Preventing Pollution with Public Art

April 26, 2023

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To celebrate Earth Month, local artists have created storm drain murals around the Town of Chapel Hill. This is part of an ongoing collaboration between the Town’s Stormwater and Community Arts & Culture departments to creatively illuminate how storm drains connect to our local waterways.  “Storm drains are totally separate from the sanitary sewer system,” explains Sammy Bauer, the Community Education Coordinator for Stormwater. “When it rains, the water that goes into these storm drains flows to Jordan Lake through our rivers and streams, and these murals invite people to consider our water system and the downstream impacts of our actions.”

The direct connection between storm drains and local waterways means that they are a point of vulnerability for water pollution. Anything that washes down these storm drains, whether it’s litter, pet waste, sediment from erosion, or soapy water from car washes, flows into the Jordan Lake Watershed. This is an important source of drinking water for the Triangle, and ensuring that only rain goes down storm drains helps to maintain the quality of the water that’s used every day.  “We all live and work in a watershed,” says Mike Piehler, whose roles at UNC Chapel Hill include professor, Director of the UNC Institute for the Environment, Chief Sustainability Officer, and Special Assistant to the Chancellor. “Understanding where you are and the impacts of your activities is critical to sustaining our water resources.”

The storm drain mural project was developed to educate the community about water pollution by capturing attention with art. “We hope that this art project educates folks about how storm drains are separate from our sewer system, inspires them to protect our local waterways, and brings some beauty and delight to their daily lives,” says Steve Wright, the Public Art Coordinator for Community Arts & Culture.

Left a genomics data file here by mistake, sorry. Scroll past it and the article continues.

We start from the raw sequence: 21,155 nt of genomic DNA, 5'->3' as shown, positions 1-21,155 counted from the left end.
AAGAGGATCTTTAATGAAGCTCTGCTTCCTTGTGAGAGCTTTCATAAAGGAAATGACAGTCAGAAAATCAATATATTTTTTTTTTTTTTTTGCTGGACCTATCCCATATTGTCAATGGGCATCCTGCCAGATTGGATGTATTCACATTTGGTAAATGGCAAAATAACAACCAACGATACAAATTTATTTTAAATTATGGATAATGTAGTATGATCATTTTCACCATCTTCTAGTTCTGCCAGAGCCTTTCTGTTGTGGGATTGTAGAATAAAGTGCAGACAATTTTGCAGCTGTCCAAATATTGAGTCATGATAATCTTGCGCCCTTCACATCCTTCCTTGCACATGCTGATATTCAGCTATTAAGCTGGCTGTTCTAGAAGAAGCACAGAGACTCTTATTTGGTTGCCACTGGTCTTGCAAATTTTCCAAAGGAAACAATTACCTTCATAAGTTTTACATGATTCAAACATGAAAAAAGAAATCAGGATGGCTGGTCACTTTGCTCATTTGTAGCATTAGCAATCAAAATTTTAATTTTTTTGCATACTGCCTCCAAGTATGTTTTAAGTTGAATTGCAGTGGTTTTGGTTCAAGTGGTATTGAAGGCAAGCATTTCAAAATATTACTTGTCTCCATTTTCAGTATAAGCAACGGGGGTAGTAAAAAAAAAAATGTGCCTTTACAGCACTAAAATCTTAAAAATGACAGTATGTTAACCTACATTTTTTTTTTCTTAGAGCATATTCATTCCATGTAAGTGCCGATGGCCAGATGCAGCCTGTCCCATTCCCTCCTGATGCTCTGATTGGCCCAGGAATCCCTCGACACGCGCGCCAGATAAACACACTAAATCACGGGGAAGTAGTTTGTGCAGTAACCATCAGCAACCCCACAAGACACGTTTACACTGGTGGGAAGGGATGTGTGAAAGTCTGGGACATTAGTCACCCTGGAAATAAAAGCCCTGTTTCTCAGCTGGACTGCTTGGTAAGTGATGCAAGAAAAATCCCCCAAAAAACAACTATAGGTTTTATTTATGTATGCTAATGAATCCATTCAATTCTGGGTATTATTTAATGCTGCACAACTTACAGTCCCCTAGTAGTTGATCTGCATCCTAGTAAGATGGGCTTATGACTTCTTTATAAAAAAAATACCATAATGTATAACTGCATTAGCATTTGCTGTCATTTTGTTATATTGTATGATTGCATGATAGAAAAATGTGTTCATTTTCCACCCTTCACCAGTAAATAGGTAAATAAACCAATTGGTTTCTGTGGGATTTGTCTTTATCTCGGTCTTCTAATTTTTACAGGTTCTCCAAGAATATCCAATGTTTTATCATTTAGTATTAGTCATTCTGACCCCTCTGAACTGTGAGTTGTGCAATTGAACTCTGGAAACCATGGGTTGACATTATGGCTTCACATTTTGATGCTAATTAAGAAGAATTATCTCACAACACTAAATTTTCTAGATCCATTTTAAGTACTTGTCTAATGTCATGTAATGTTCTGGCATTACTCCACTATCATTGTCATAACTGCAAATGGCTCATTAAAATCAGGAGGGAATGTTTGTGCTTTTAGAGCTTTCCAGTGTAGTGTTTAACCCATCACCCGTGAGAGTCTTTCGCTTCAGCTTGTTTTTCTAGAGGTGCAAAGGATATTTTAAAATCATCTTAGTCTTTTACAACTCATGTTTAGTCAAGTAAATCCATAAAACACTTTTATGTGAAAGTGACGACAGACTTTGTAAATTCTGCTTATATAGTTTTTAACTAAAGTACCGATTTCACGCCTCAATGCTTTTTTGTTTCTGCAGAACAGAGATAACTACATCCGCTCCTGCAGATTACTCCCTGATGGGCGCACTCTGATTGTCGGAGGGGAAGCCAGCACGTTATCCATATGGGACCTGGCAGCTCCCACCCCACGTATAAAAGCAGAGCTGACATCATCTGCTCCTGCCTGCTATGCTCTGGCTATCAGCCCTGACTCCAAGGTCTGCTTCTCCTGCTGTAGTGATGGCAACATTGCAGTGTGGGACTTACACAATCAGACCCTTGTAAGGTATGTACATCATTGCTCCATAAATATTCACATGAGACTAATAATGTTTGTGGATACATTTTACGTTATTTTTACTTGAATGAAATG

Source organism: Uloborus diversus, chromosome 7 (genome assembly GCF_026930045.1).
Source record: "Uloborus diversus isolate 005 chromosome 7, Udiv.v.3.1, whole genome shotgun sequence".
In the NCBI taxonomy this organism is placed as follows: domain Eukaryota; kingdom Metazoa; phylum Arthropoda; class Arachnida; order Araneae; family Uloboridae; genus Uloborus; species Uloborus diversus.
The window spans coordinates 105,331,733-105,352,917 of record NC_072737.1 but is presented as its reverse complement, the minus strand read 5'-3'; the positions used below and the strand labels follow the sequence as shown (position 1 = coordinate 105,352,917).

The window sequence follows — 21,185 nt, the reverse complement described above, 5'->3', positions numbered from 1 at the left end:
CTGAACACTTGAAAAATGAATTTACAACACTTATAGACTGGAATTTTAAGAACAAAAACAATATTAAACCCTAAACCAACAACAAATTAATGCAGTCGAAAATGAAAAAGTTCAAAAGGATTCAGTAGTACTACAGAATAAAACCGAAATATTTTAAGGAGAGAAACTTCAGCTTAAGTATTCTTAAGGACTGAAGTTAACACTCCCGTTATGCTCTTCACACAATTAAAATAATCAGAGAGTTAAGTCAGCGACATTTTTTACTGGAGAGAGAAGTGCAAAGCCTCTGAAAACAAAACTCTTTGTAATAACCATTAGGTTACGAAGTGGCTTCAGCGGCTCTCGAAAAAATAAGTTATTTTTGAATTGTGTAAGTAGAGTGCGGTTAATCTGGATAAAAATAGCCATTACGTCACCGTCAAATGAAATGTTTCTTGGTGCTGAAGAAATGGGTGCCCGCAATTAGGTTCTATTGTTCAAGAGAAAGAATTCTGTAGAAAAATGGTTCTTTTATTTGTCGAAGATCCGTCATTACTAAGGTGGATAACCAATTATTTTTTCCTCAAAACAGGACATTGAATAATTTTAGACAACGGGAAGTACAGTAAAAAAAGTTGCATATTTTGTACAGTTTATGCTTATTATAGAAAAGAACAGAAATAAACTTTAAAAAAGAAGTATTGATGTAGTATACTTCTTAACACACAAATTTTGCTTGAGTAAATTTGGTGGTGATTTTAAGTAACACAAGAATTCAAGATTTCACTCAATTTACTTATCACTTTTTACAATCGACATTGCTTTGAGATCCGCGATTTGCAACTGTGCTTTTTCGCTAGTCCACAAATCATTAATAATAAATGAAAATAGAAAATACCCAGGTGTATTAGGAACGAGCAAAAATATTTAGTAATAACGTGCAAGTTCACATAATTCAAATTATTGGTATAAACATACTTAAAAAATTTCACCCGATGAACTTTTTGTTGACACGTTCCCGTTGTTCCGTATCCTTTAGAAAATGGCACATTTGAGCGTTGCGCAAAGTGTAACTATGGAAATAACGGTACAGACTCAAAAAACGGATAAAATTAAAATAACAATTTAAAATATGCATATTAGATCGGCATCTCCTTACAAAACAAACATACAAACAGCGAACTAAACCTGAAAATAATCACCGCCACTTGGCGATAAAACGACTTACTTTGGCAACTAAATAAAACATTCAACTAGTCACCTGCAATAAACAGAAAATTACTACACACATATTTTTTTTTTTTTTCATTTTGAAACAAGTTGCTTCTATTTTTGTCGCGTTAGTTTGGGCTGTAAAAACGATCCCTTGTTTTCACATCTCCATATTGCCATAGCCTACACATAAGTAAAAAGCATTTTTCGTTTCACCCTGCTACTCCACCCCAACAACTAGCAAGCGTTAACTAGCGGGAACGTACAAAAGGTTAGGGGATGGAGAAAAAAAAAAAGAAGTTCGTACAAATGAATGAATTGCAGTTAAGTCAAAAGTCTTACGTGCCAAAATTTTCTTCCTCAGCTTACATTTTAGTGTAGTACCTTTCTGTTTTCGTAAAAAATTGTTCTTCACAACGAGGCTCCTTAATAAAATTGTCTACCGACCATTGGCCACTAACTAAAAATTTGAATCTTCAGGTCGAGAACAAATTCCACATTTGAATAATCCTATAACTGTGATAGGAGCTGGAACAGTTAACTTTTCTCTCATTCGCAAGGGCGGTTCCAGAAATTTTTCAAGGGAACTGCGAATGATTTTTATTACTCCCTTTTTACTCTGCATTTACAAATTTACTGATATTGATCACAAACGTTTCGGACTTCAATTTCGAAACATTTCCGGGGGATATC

The storm drain murals are part of an initiative that began in 2022 with local artists painting pavement murals at Northside Elementary, Southern Village Park and Ride, and the Chapel Hill Public Library. New storm drain murals have been added to North Columbia Street, the public entrance of Town Hall, the Airport Garden Public Housing Community, and in front of Boro Beverage on Rosemary Street.

Four artists were selected from a public call based on artistic excellence and a style well-suited for the storm drain mural project. “Sustainability is the underpinning of a lot of my work, so this project has been very exciting. I try to use a combination of linear and representational imagery to create work that speaks to a shared community vision in an abstract way,” says Anna Payne Rogers Previtte, the muralist for Rosemary Street.  Jesse White, the muralist for North Columbia Street, is proud to create art that can educate the community about the water system. “It’s easy to forget that our community is part of a dynamic ecosystem that includes both the natural and built environment,” reflects White. “Our actions have a direct impact on the plants and animals around us: we are like pieces of a living, breathing puzzle.”

This project was made possible through a collaboration between the Town of Chapel Hill’s Stormwater and Community Arts & Culture departments. You can learn more about water pollution prevention and the Town’s Stormwater division here and learn more about Community Arts & Culture here. 

See The Murals